In reference now to FIG. 2, a block diagram illustrates details of a sensor array 102 according to an example embodiment. The sensor array 102 includes a number of individual active pixel elements 100. Each of these elements 100 are associated with one of a row line 204 and a column line 206. Generally, to detect an image, each of the row lines 204 may be activated in sequence. Activating a row line 204 causes all elements 100 in the rows to become active (e.g., switching on an enabling transistor). Then each of the column lines (e.g., data lines) 206 is scanned to read the individual elements 100 in the currently activated row. Alternate methods of scanning the elements 100 are known in the art, and the embodiments need not be limited to what is shown in FIG. 2.

As will be described in greater detail below, the reading of each column line 206 may involve applying to each column line 206 a first voltage level for a first period of time, then switching to a second, lower voltage level for a second period of time. The first voltage level charges the currently read element 100 and the second voltage level causes a current flow via the column line that indicates a sensed capacitance of the element 100.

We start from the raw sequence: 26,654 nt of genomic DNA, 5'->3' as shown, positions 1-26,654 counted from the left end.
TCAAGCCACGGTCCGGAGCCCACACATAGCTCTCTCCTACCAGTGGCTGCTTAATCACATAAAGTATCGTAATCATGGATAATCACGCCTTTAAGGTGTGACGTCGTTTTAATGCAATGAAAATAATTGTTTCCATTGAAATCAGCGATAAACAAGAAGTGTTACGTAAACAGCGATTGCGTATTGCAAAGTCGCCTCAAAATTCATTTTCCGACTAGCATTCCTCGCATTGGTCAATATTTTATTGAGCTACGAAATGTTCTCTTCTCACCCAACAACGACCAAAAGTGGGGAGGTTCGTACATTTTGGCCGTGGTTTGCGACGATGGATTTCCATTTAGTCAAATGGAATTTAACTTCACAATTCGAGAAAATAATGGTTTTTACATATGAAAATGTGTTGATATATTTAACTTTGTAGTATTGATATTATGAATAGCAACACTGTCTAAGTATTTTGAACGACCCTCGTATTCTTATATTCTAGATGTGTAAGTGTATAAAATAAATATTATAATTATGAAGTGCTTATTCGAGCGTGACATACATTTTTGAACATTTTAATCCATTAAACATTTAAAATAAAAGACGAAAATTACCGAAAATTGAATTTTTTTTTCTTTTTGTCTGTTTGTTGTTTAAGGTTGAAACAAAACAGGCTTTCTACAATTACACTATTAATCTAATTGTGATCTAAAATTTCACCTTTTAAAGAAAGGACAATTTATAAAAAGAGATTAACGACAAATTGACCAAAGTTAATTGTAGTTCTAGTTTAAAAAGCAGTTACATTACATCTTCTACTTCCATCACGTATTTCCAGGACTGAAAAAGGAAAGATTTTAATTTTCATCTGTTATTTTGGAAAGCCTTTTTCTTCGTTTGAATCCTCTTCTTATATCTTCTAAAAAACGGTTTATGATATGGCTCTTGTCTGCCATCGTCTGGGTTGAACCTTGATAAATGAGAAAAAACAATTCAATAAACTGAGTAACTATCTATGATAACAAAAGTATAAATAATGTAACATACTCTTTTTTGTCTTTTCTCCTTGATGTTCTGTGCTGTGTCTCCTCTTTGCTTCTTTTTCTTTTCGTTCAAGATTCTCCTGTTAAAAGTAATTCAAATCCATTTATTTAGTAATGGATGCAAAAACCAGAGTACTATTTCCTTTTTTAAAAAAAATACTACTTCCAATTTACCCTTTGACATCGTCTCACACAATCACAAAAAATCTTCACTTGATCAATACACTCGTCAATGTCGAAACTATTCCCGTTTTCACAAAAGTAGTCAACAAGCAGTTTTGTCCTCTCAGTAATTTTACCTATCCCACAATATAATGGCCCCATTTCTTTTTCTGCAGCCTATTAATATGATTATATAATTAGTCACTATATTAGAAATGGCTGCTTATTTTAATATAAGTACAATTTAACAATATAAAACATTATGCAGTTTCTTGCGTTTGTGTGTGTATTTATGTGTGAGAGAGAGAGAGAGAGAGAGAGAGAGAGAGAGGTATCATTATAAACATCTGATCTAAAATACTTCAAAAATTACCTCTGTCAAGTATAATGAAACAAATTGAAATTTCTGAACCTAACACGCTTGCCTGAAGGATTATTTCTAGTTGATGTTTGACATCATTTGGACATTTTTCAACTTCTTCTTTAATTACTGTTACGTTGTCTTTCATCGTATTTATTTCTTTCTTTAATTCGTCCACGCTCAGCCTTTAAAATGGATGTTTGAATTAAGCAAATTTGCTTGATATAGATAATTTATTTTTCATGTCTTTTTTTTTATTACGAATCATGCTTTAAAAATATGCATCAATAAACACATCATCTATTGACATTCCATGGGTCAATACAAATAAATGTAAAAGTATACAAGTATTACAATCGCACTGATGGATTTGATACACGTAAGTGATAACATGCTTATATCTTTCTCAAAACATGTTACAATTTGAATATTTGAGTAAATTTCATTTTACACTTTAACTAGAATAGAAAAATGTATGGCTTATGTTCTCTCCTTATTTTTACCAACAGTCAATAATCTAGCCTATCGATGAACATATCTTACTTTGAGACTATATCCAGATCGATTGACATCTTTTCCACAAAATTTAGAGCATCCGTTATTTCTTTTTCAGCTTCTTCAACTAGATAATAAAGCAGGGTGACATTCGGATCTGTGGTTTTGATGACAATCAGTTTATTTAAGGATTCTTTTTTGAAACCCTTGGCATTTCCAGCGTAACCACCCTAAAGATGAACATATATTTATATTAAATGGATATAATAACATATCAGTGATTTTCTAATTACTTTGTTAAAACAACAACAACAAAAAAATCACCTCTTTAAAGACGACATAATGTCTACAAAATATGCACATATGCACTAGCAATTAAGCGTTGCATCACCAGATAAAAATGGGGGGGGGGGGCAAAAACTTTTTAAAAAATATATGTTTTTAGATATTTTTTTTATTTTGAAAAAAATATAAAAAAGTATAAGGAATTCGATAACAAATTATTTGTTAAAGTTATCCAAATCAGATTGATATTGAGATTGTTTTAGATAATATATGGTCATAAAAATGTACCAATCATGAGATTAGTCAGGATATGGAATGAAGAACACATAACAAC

In reference now to FIG. 3, a schematic diagram illustrates an active pixel 100 according to a previously disclosed, prior art embodiment which may be found in U.S. Pat. No. 8,618,865. The active pixel 100 is generally configured as a three-transistor sensor, sometimes abbreviated as a 3T sensor pixel. The three transistors M1, M2, M3 in this diagram are n-type, low-temperature, polycrystalline silicon (Poly-si) thin film transistors (TFTs) although it may be possible to use other types of transistor devices such as metal oxide semiconductor, field-effect transistors (MOSFETs). Transistor M2 is configured as a reset transistor in response to reset signal Gn+1. When Gn+1 is activated, M2 shorts out high frequency rectifying/detection diode D1, allowing sensing junction J1 to be tied to the biasing voltage of D1. By tying the reset transistor M2 to the enable line of the following row (Gn+1), the active pixels 100 can be reset without using a separate set of reset lines. In other configurations, M2 may be reset by another line, such as the preceding row enable (Gn+1), a separate reset line, a data line Dn of an adjacent column, etc.